University of Melbourne Magazine

Physics gains in latest gifts

  • Physics at the University of Melbourne has been advanced with the announcement of two major gifts.

    Betty Laby (MSc 1985), pictured, a former University statistician and department head, honoured the memory of her father – esteemed University physicist and chemist Professor T.H. Laby (MA 1915) – by leaving a gift in her will for a Professorial Chair in Physics.

    Betty Laby

    Betty Laby

    The gift will support an area in experimental or observational physics.

    Ms Laby was the last surviving member of a family with close ties to the Faculty of Science.

    Her sister, Dr Jean Laby (BSc 1940, MSc 1951, PhD 1959), was the first woman to receive a doctoral degree in physics from the University.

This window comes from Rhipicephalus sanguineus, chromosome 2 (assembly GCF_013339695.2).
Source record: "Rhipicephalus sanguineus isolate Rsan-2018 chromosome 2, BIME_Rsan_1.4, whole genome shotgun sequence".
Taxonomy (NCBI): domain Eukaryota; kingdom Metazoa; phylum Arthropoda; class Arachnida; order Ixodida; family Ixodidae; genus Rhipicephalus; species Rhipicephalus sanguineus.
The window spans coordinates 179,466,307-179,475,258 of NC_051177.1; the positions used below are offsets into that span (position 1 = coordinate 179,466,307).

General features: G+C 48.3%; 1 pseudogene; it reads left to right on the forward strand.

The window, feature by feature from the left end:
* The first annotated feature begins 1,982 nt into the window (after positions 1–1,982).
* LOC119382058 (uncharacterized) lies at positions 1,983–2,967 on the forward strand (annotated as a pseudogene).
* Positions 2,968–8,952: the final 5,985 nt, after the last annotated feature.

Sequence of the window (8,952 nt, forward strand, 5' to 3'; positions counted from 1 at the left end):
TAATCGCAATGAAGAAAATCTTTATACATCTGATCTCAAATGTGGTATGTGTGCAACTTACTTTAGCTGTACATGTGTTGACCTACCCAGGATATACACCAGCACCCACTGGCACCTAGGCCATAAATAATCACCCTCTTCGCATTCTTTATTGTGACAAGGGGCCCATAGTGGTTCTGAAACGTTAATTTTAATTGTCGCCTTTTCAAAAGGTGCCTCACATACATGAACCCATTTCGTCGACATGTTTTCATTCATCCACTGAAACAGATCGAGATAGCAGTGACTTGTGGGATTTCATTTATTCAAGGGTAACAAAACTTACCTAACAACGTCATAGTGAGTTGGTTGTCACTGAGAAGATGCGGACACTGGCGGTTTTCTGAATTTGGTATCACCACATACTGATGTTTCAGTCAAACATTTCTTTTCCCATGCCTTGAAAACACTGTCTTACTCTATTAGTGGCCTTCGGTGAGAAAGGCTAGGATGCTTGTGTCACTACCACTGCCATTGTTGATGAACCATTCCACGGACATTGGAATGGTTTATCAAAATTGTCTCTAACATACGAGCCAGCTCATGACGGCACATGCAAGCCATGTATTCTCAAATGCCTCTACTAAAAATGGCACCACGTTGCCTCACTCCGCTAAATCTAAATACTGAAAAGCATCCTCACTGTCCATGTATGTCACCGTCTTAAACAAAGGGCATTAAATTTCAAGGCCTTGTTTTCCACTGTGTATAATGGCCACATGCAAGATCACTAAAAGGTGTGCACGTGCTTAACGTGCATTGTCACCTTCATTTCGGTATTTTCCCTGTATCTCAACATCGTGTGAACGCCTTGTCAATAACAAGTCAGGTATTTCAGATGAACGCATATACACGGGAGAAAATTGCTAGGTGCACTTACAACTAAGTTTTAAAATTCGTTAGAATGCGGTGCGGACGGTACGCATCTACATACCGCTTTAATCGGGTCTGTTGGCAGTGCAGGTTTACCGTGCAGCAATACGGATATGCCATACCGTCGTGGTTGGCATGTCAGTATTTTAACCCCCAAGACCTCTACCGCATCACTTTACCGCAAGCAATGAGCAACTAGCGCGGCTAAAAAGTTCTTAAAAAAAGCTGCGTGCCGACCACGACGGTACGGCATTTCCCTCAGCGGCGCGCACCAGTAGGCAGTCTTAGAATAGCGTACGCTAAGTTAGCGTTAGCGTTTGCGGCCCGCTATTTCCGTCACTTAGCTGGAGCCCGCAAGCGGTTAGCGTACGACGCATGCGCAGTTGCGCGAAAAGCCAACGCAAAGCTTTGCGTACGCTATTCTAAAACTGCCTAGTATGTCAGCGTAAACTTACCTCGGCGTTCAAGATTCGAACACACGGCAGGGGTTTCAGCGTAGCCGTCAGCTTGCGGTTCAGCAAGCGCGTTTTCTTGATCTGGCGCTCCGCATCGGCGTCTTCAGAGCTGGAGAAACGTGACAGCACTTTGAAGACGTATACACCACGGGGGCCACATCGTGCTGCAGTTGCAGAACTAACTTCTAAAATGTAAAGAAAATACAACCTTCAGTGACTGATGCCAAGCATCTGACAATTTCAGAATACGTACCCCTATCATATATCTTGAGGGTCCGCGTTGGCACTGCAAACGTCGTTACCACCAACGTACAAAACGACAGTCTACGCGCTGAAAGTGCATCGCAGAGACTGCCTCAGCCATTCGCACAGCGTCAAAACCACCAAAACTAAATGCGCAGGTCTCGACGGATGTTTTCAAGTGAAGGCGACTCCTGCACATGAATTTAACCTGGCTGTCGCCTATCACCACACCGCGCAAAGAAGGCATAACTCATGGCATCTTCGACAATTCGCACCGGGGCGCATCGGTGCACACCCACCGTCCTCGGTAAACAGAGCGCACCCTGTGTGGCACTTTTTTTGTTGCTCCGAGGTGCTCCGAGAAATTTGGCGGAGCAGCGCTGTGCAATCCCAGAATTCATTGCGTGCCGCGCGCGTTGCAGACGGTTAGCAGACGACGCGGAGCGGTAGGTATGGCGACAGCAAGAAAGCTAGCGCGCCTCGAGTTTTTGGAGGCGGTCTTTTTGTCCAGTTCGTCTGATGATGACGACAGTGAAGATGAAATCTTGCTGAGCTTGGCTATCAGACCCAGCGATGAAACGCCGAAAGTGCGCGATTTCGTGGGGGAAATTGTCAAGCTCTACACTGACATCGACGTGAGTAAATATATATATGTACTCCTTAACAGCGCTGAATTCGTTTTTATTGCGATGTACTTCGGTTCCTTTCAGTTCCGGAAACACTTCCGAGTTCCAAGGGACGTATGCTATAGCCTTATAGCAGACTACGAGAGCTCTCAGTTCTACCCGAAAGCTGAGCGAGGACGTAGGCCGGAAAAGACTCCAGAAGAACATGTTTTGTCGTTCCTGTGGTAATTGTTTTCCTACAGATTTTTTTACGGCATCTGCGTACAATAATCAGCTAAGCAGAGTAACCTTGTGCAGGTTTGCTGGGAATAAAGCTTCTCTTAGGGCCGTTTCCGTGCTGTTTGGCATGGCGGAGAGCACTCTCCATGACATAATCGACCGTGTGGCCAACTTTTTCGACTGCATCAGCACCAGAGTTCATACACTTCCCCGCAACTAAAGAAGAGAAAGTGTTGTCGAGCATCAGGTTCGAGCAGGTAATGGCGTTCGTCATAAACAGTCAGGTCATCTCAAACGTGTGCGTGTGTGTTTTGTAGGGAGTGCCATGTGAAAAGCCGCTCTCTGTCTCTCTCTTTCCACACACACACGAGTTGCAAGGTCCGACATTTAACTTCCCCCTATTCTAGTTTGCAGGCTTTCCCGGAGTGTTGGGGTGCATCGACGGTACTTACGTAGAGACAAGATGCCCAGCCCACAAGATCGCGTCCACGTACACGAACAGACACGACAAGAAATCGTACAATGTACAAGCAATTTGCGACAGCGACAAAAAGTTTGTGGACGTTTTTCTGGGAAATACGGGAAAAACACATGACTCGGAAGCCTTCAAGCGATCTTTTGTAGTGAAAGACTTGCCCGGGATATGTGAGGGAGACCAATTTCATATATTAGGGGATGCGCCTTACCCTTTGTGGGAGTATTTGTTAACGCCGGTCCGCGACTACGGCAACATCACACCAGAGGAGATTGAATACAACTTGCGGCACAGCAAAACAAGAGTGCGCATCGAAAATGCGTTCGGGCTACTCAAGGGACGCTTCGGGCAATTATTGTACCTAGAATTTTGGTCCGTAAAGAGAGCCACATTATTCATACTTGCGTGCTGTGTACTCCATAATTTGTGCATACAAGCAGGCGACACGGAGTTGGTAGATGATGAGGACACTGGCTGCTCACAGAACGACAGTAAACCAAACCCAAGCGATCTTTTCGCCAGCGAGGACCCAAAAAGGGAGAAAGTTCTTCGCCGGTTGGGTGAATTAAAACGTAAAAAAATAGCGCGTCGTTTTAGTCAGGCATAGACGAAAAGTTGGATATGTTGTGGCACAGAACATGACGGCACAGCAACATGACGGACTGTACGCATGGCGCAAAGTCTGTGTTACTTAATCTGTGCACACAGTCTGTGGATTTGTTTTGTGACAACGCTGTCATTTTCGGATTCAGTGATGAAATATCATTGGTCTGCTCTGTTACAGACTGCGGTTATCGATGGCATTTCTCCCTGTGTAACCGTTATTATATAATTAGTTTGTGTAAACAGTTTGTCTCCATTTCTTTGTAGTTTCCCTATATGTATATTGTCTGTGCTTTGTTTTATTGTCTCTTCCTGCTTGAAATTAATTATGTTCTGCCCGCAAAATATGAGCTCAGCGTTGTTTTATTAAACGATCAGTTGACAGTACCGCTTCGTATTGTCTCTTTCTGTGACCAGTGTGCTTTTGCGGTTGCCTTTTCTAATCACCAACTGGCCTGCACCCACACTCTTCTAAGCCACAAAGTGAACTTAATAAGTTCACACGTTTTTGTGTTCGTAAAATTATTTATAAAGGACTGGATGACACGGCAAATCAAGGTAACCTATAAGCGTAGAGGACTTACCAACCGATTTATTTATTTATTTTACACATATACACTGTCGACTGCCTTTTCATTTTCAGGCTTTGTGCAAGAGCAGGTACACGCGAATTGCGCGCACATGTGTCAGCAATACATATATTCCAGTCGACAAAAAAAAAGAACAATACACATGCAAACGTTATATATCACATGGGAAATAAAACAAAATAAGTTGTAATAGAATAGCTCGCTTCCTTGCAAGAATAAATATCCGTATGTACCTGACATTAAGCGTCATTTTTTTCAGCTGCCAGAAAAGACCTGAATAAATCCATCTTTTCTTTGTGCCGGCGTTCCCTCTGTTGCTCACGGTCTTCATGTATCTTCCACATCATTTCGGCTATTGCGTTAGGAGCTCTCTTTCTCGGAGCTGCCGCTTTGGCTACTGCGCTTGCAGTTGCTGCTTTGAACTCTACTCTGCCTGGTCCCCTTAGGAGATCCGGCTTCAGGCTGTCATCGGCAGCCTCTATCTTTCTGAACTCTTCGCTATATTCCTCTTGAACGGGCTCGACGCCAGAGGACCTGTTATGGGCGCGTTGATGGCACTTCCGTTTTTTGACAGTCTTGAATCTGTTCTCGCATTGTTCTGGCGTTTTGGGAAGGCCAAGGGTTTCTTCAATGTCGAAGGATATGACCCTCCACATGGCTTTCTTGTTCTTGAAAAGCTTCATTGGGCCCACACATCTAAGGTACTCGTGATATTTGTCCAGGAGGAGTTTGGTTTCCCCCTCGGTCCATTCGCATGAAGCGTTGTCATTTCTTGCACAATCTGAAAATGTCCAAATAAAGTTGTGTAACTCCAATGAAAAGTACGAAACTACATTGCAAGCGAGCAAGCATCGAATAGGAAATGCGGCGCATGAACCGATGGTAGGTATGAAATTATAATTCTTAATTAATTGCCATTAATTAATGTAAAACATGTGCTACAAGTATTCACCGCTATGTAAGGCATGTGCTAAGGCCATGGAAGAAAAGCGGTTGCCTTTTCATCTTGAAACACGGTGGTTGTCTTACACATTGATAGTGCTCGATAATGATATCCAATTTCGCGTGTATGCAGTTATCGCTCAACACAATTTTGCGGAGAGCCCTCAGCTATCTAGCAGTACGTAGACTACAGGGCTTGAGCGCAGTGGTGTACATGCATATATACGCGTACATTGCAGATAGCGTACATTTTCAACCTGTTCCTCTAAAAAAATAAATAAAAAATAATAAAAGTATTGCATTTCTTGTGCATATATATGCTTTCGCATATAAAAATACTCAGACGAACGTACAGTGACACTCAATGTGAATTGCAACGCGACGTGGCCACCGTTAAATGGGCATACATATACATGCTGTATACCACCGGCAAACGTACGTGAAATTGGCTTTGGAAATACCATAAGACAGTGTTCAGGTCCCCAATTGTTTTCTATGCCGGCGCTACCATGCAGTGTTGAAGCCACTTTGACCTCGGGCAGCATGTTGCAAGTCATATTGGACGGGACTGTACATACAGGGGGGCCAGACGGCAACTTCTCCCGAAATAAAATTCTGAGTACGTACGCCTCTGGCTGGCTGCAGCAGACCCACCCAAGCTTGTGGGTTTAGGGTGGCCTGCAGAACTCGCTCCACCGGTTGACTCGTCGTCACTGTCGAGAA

Dr Laby later became a renowned physicist, specialising in climate assessment.

    The gift extends the Laby family’s support of the School of Physics, which stretches back more than 30 years, largely through gifts from the Laby Foundation.

    Ms Laby’s gift was followed more recently with a gift from alumnus Dr Jake Haimson (BSc 1948, DSc 1967).

    Dr Haimson is an international pioneer in the design of microwave electron linear accelerators – the devices used to deliver high-energy X-rays in cancer radiotherapy.

    Dr Haimson commissioned Australia’s first linear accelerators at the Peter MacCallum Cancer Centre and the Royal Brisbane and Women’s Hospital.

    The Jacob Haimson and Beverly Mecklenburg Lectureship in the School of Physics provides the school with the flexibility to teach and research fields vital to society’s future.

    The physics gifts are the latest major contributions in Believe – the Campaign for the University of Melbourne.